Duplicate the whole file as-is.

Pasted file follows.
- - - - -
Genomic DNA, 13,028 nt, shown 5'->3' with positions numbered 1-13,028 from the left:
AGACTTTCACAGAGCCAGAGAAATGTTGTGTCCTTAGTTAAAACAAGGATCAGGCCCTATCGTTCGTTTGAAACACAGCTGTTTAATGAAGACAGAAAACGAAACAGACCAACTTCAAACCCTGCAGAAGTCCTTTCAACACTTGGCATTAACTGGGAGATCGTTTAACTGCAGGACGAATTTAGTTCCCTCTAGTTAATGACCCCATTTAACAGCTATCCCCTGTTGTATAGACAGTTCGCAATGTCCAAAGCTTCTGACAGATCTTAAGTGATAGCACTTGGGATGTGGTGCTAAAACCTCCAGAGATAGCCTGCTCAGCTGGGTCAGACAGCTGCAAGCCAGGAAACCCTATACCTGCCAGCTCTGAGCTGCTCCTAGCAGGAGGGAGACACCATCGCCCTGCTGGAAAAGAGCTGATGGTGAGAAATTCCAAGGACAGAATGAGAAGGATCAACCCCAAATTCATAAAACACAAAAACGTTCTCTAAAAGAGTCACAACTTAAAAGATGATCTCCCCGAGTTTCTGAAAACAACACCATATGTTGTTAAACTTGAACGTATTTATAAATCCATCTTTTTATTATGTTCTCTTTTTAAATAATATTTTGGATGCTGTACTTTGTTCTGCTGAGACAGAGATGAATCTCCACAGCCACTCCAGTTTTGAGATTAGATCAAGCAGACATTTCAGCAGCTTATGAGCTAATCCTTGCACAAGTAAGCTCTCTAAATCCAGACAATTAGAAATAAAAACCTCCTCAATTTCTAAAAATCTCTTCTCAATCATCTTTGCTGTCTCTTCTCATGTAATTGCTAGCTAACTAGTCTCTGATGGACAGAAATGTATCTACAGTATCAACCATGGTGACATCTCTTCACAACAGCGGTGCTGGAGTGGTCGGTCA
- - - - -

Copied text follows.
Genomic DNA, 13,028 nt, shown 5'->3' with positions numbered 1-13,028 from the left:
AGACTTTCACAGAGCCAGAGAAATGTTGTGTCCTTAGTTAAAACAAGGATCAGGCCCTATCGTTCGTTTGAAACACAGCTGTTTAATGAAGACAGAAAACGAAACAGACCAACTTCAAACCCTGCAGAAGTCCTTTCAACACTTGGCATTAACTGGGAGATCGTTTAACTGCAGGACGAATTTAGTTCCCTCTAGTTAATGACCCCATTTAACAGCTATCCCCTGTTGTATAGACAGTTCGCAATGTCCAAAGCTTCTGACAGATCTTAAGTGATAGCACTTGGGATGTGGTGCTAAAACCTCCAGAGATAGCCTGCTCAGCTGGGTCAGACAGCTGCAAGCCAGGAAACCCTATACCTGCCAGCTCTGAGCTGCTCCTAGCAGGAGGGAGACACCATCGCCCTGCTGGAAAAGAGCTGATGGTGAGAAATTCCAAGGACAGAATGAGAAGGATCAACCCCAAATTCATAAAACACAAAAACGTTCTCTAAAAGAGTCACAACTTAAAAGATGATCTCCCCGAGTTTCTGAAAACAACACCATATGTTGTTAAACTTGAACGTATTTATAAATCCATCTTTTTATTATGTTCTCTTTTTAAATAATATTTTGGATGCTGTACTTTGTTCTGCTGAGACAGAGATGAATCTCCACAGCCACTCCAGTTTTGAGATTAGATCAAGCAGACATTTCAGCAGCTTATGAGCTAATCCTTGCACAAGTAAGCTCTCTAAATCCAGACAATTAGAAATAAAAACCTCCTCAATTTCTAAAAATCTCTTCTCAATCATCTTTGCTGTCTCTTCTCATGTAATTGCTAGCTAACTAGTCTCTGATGGACAGAAATGTATCTACAGTATCAACCATGGTGACATCTCTTCACAACAGCGGTGCTGGAGTGGTCGGTCA